By David W. Smith in The Times Argus
Cabot, Vermont, March 20, 2000
To Dr. Israel Helfand, hazing practices recently brought to light in the ranks of the University of Vermont’s hockey team are a natural thing.
It’s not a healthy thing, mind you, but the practice of older players putting new recruits through a series of humiliating steps is not about power. It’s about the need for ritual. In the absence of organized cultural marking points in young people’s lives, they create their own.
“There is an intuitive knowing of what needs to go on,” said Helfand, a psychotherapist in the process of setting up an unconventional practice on his family’s farm in Cabot. “Young people know that something needs to be happening and that it’s age-appropriate for them. Unfortunately, that’s where it goes downhill.”
In the modem world, marriage is about the only ritual we still observe that honors our passage into adulthood. While older cultures put young people through trials and ceremonies designed to heighten their awareness of what it means to be a responsible adult, modem teenagers are generally left to their own devices, he said.
‘We joke now that the rites of teen passage are sex, drugs and rock’n’roll,” said Cathie Helfand, Israel’s wife and colleague.
Destructive behavior in young people is only part of the problem, she said. Teenagers grow into “floundering? adults, unable to understand how they should act as adults, thinking only of themselves and demanding immediate gratification from all things.
Recognizing a need, the Helfands have decided to conduct an experiment. This summer they’ll take a group of . local young people into the woods and give them a unique chance to reflect on changes going on in their lives. The Teen Rite Project will be the latest addition to the couple’s practice of unconventional therapy through experience, and marks the debut of their 20 year-old practice in central Vermont.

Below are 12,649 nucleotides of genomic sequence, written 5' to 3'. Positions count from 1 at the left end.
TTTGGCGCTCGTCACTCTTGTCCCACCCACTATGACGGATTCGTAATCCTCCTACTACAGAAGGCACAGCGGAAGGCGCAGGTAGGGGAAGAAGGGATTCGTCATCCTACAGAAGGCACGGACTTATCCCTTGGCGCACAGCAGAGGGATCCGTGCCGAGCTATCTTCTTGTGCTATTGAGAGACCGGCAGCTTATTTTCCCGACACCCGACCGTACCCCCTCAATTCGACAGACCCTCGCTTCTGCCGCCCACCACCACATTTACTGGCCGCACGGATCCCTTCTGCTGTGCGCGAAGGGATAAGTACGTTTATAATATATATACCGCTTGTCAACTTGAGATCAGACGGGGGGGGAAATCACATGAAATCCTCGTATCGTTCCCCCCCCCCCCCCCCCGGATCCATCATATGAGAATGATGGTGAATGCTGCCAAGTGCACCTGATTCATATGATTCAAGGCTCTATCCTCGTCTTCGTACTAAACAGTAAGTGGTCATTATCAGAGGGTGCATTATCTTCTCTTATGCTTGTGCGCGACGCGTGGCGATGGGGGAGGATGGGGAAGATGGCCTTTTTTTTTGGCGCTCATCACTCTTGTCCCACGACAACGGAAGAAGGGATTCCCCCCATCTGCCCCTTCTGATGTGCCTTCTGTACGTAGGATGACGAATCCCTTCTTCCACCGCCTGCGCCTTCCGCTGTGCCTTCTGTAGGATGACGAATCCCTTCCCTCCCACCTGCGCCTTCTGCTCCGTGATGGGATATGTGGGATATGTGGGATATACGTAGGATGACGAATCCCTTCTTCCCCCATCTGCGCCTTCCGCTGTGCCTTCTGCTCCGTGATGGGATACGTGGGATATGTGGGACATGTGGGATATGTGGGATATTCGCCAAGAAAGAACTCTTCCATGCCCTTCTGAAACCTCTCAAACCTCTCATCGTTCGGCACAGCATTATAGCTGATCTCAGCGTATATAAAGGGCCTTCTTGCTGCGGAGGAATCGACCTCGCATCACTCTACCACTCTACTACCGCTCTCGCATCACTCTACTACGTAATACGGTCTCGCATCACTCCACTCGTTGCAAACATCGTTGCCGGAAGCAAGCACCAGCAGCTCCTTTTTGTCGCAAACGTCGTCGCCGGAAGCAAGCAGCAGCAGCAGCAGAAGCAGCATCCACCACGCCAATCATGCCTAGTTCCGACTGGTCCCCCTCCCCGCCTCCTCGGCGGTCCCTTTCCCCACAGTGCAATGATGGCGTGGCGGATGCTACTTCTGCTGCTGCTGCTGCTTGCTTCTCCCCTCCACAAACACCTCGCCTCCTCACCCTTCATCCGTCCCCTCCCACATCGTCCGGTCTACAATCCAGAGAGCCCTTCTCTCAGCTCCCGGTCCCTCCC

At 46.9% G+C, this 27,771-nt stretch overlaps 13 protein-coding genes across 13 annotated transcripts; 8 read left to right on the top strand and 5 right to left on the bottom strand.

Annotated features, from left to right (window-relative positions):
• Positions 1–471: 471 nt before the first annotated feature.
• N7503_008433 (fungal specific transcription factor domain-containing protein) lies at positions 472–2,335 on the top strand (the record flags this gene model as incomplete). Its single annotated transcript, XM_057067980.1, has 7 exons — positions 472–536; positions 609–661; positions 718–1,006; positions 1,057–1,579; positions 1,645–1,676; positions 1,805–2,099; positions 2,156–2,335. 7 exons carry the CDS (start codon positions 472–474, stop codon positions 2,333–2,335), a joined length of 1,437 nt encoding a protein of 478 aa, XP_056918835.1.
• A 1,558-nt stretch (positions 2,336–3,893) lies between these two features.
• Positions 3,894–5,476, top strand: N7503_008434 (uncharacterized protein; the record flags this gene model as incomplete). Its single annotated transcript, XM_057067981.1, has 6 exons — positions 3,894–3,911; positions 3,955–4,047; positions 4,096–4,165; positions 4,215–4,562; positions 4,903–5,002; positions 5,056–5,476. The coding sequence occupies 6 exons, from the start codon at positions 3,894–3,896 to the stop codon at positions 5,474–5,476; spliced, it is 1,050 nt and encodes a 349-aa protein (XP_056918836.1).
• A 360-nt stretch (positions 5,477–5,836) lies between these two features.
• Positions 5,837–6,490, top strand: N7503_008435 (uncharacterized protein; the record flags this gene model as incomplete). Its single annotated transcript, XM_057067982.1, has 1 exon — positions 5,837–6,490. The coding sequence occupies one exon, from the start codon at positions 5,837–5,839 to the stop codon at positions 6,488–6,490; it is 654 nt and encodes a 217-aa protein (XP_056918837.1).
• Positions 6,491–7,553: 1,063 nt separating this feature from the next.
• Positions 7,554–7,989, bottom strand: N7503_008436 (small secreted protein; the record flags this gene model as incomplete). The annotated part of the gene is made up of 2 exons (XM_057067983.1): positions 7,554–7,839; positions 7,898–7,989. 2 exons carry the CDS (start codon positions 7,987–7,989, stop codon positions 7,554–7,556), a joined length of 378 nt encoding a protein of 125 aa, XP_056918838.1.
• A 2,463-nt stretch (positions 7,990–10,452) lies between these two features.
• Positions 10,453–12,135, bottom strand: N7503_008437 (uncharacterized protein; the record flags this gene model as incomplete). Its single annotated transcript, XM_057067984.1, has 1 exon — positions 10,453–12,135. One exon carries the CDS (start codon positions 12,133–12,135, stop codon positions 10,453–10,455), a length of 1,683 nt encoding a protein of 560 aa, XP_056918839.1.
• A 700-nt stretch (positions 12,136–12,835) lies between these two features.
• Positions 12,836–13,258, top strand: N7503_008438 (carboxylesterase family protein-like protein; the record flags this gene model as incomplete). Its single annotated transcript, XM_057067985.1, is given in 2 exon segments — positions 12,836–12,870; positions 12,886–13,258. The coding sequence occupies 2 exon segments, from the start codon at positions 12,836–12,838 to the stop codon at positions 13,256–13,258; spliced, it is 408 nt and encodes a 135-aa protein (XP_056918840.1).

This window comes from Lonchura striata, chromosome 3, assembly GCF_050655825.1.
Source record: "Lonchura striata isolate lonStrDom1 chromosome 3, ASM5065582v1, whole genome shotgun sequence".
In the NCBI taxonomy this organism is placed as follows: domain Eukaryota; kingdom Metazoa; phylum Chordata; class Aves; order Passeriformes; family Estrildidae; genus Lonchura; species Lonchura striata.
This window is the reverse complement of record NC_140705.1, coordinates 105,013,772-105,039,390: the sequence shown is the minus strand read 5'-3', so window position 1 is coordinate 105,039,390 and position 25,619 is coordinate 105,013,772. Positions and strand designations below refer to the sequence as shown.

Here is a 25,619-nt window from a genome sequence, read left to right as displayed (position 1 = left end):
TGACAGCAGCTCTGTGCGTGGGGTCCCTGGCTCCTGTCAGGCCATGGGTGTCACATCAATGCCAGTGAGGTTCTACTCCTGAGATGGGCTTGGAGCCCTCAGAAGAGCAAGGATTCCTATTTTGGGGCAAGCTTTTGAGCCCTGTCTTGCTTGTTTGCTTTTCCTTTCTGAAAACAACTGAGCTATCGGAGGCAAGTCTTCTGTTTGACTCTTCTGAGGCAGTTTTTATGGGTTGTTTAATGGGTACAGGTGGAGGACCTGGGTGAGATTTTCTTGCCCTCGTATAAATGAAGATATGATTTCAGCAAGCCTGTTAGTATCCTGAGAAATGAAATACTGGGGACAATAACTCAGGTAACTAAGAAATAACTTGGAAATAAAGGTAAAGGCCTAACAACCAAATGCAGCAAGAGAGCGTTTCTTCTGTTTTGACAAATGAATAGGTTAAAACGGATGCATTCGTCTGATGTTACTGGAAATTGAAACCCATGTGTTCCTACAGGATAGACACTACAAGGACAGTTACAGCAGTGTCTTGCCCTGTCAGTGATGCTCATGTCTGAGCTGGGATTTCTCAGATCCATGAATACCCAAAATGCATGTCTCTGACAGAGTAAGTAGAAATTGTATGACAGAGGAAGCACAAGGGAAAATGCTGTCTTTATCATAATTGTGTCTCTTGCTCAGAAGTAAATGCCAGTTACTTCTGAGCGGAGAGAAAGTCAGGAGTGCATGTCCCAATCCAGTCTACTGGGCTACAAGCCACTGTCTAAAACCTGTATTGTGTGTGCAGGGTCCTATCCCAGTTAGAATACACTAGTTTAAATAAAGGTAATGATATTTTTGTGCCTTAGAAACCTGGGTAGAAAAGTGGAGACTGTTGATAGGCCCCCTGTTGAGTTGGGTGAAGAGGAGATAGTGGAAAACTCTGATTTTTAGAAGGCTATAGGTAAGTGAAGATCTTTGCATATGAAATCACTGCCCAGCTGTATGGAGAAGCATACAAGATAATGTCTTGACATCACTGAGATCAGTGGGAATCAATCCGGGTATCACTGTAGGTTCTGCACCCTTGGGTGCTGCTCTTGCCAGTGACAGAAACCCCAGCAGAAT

The couple have honed their skills conducting workshops for couples, businesses and men’s groups at the practice Israel built in Danbury, Conn., and a brief period in Norwich. For the past three years they’ve concentrated on getting their farm up and running, but are ready to revive the practice – Four Seasons Healing Inc.
“I wanted to homestead. I wanted to live on an old farm,” said Israel, who raises pigs and chickens and grows most of his family’s food. “This is the first time we’ve really come out and said that we’re opening a counseling center.”
Rocking back and forth with nervous energy in a chair in the loft of the 1800s farmhouse they’ve restored in an appropriately funky rural style, Israel is a direct contrast to Cathie. She perches serenely on the edge of a raised section of floor.
The couple met in graduate school, performing improvised scenarios useful in teaching people to recognize their own behavior. They’ve managed to use their chemistry both in life and work, often counseling couples together. Many clients feel this puts patient and therapist on the same level, and subsequently they open up more freely.
“The Mutt and Jeff thing works well,” said Cathie.
The five-day Teen Rite Project, like other counseling retreat-type programs they’ve conducted, will begin with a series of ceremonies emphasizing changes forthcoming in the participants’ lives. For example, they might hold a fire ceremony where objects symbolizing parts of their former selves are sacrificed.